I love teaching! In my teaching, I seek to enable students to perceive, understand and engage physically, intellectually, and emotively with the flow that is music. I have taught private students for 30 years. For the past 10 years I have taught a course in Baroque style for violinists and violists at the San Francisco Conservatory of Music, and for the past 4 years I have taught for the Juilliard School’s Historical Performance department. I have taught for the American Bach Soloists Festival and Academy summer course since its inception in 2010, at the International Baroque Institute Longy many times, and at the Valley of the Moon Music Festival in Sonoma County since 2015.
Private voice study is your time to ask questions about your voice, to learn the music you are working on, to develop a reliable technique, improve sight reading skills and, of course, to sing! To make the most of your lessons: Practice frequently in short intervals–daily or every other day if possible. This is more effective than infrequent marathon sessions–once a week for an hour. Training the voice is like training a specific muscle group at the gym. For best results, be consistent. If you perform or rehearse regularly, apply techniques explored in lessons to your performance and rehearsal routine. Repertoire: Choose music you like and that challenges you. If you need help making choices, I can help. Various genres, including musical theater, opera, art song, folk and pop offer stylistic differences, but the vocal technique remains constant. Maybe you’re looking for specific results: an upcoming audition, a performance deadline, vocal health when performing frequently, etc. I can help.
I’ve been teaching voice in the Bay Area since moving here in 1992. My students are primarily dedicated amateurs; they sing throughout the Bay Area in ensembles such as the San Francisco Symphony Chorus, International Orange Chorale, Lamplighters, Pocket Opera chorus, West Edge Opera chorus, Marin Symphony Chorus, and numerous church choirs. Several are professionals who are themselves music teachers and are singing solo opera and oratorio roles with local companies and choruses. Although I have taught younger students, my primary focus is on adult singers, with the current age‐range in my studio being 34 – 77. I teach basic Bel Canto technique, with focus on developing musicianship skills alongside the vocal fundamentals. Repertoire is chosen both by me (to further hone students’ skill and musicianship) and the student (to include areas of specific personal interest) and range from early Baroque songs and arias through newly composed music commissioned by the students from living composers.
Maria Caswell teaches both violin and viola to beginner and intermediate students at her home in Sebastopol. She adapts her teaching to the requirements of the student, employing a variety of teaching methods. She also enjoys coaching advanced and professional musicians in baroque performance style.
Maria has been teaching since 1994. She has been playing baroque violin and viola since 1979 in the Bay Area and beyond. She is a founding member of Philharmonia Baroque Orchestra and Chorale, a member of Voices of Music and Live Oak Baroque Orchestra, and also performs with the light hearted Alphabet Baroque Club.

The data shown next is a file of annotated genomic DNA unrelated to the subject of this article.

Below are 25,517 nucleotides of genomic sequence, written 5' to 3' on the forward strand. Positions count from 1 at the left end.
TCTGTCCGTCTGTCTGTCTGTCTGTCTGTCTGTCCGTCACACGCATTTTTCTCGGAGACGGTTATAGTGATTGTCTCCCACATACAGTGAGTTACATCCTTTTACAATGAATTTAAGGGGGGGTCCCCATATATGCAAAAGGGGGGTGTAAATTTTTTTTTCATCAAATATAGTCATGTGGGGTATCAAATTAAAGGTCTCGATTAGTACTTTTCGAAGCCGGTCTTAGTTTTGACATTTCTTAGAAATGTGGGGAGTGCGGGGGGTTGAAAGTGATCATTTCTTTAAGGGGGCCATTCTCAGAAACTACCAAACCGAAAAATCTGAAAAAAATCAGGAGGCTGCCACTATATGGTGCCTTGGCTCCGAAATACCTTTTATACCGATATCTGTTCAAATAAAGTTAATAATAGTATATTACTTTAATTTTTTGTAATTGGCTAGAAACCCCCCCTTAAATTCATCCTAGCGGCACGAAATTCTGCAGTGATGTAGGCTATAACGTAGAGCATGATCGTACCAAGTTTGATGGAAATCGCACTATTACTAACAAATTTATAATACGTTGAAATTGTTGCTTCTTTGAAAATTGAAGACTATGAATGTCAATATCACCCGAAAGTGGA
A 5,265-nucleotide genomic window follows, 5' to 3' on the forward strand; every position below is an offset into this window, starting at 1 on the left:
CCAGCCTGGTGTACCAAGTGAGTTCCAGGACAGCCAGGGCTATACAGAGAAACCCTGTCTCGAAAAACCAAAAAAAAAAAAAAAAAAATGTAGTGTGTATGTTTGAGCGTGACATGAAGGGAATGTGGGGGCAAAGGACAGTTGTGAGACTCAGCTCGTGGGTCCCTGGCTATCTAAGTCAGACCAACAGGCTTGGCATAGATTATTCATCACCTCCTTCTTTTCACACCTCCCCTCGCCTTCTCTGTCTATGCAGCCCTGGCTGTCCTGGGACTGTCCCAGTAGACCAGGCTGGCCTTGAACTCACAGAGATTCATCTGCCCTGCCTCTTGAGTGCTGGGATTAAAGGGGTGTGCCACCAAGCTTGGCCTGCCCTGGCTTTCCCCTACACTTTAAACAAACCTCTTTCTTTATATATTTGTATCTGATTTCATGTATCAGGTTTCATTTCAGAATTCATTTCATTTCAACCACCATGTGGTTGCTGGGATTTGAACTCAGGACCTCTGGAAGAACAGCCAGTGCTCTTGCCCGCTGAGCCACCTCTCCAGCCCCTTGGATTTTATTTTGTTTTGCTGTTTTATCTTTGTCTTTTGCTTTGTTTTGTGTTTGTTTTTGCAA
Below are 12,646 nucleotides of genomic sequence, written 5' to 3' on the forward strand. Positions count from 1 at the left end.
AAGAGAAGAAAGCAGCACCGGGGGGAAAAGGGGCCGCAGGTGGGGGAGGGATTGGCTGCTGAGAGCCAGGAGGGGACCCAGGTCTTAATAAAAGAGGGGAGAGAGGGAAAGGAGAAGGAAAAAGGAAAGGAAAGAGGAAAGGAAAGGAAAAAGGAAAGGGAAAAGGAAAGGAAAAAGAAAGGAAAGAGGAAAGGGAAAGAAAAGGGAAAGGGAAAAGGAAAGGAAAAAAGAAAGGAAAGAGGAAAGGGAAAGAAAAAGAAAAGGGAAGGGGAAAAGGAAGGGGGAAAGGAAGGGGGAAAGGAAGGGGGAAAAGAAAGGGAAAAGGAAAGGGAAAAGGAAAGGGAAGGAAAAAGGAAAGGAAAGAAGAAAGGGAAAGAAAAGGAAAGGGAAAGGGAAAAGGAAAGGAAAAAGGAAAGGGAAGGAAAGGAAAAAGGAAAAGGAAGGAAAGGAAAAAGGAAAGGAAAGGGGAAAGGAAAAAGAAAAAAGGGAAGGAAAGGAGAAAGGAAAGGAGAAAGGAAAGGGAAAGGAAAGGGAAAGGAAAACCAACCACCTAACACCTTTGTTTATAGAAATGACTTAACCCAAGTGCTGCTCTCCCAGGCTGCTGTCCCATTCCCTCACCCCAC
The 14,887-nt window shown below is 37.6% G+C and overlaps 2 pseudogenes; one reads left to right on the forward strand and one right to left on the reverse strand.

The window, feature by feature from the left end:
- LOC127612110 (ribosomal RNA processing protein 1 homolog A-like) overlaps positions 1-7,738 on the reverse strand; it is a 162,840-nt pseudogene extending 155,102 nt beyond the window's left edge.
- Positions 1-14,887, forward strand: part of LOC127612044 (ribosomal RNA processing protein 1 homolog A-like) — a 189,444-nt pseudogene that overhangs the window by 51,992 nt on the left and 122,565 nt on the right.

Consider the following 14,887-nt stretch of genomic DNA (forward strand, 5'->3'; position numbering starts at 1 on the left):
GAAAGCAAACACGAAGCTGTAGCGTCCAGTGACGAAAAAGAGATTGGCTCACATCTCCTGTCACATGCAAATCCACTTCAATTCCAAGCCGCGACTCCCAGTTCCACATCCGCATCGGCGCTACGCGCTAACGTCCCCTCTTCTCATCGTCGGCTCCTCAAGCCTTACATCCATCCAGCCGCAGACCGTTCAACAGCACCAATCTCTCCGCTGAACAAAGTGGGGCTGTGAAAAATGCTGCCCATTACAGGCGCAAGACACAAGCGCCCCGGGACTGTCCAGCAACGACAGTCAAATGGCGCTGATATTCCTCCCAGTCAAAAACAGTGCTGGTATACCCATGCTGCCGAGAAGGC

Carla enjoys teaching students from far-flung places as well as at home at the University of California, Berkeley. In addition, she has taught Baroque strings at the San Francisco Conservatory of Music, Northwestern University, the University of Utah, and Amherst Early Music Festival. A First Prize winner of the Erwin Bodky Competition for Early Music, she is co-concertmaster of Philharmonia Baroque Orchestra, concertmaster of Portland Baroque Orchestra, and co-founder and director of Archetti Baroque String Ensemble. As a chamber musician, Carla has recorded critically acclaimed CDs with the ensembles Music’s Re-creation, Valley of the Moon, Archetti Baroque Strings and Voices of Music. Her videos with Voices of Music have been viewed by millions worldwide on YouTube.
I love to teach because I love to learn. In the nearly 20 years since I’ve been teaching voice, I’ve come to appreciate that no two of my students have been alike. The most valuable lesson for me so far has been to realize how differently each student learns. And the most fun part of teaching for me is to discover what approach, what vocabulary, and what combination of suggestions brings about the best result for each individual. Above all, I believe that singing should and can be fun. My goal is to provide a safe and forgiving environment where the fear of making mistakes is minimized as much as possible. Technically, I focus on optimal posture, breathing, support, and unhindered vowel formation in order to maximize one’s vocal potential. I like to emphasize what works for a particular person, rather than dwelling on what doesn’t. My approach is one of exploration and discovery in order to bring about more joy, release, and authenticity of sound. I grew up in a household of jazz musicians, and wanted to sing musical theater when I was starting out. Although my life took a different direction when opportunities arose in the Early Music realm, I feel at home in several different musical genres. I enjoy working with students of all ages, and currently teach the age ranges of 14 to 90 years old. I look forward to our getting to know each other and to having the opportunity to work and sing together!